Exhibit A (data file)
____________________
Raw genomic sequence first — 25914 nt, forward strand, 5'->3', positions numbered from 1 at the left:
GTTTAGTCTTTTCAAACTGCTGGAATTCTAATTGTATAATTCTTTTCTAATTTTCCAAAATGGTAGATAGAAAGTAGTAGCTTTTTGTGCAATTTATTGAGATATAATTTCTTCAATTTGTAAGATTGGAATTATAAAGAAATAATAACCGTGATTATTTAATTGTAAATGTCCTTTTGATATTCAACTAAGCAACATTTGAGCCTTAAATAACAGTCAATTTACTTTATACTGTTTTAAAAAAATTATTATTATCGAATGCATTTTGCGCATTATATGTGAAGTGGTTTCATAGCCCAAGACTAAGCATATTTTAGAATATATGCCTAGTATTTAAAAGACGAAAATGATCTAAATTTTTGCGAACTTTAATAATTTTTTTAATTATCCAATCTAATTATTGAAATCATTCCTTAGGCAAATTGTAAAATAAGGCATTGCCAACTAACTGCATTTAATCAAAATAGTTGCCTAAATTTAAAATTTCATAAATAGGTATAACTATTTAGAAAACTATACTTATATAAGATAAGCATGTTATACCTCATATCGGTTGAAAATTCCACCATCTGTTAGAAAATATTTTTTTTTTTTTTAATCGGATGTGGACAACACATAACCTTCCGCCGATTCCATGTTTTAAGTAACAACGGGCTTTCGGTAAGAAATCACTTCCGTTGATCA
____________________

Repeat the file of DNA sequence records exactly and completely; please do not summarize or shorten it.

Raw genomic sequence first — 25914 nt, forward strand, 5'->3', positions numbered from 1 at the left:
GTTTAGTCTTTTCAAACTGCTGGAATTCTAATTGTATAATTCTTTTCTAATTTTCCAAAATGGTAGATAGAAAGTAGTAGCTTTTTGTGCAATTTATTGAGATATAATTTCTTCAATTTGTAAGATTGGAATTATAAAGAAATAATAACCGTGATTATTTAATTGTAAATGTCCTTTTGATATTCAACTAAGCAACATTTGAGCCTTAAATAACAGTCAATTTACTTTATACTGTTTTAAAAAAATTATTATTATCGAATGCATTTTGCGCATTATATGTGAAGTGGTTTCATAGCCCAAGACTAAGCATATTTTAGAATATATGCCTAGTATTTAAAAGACGAAAATGATCTAAATTTTTGCGAACTTTAATAATTTTTTTAATTATCCAATCTAATTATTGAAATCATTCCTTAGGCAAATTGTAAAATAAGGCATTGCCAACTAACTGCATTTAATCAAAATAGTTGCCTAAATTTAAAATTTCATAAATAGGTATAACTATTTAGAAAACTATACTTATATAAGATAAGCATGTTATACCTCATATCGGTTGAAAATTCCACCATCTGTTAGAAAATATTTTTTTTTTTTTTAATCGGATGTGGACAACACATAACCTTCCGCCGATTCCATGTTTTAAGTAACAACGGGCTTTCGGTAAGAAATCACTTCCGTTGATCA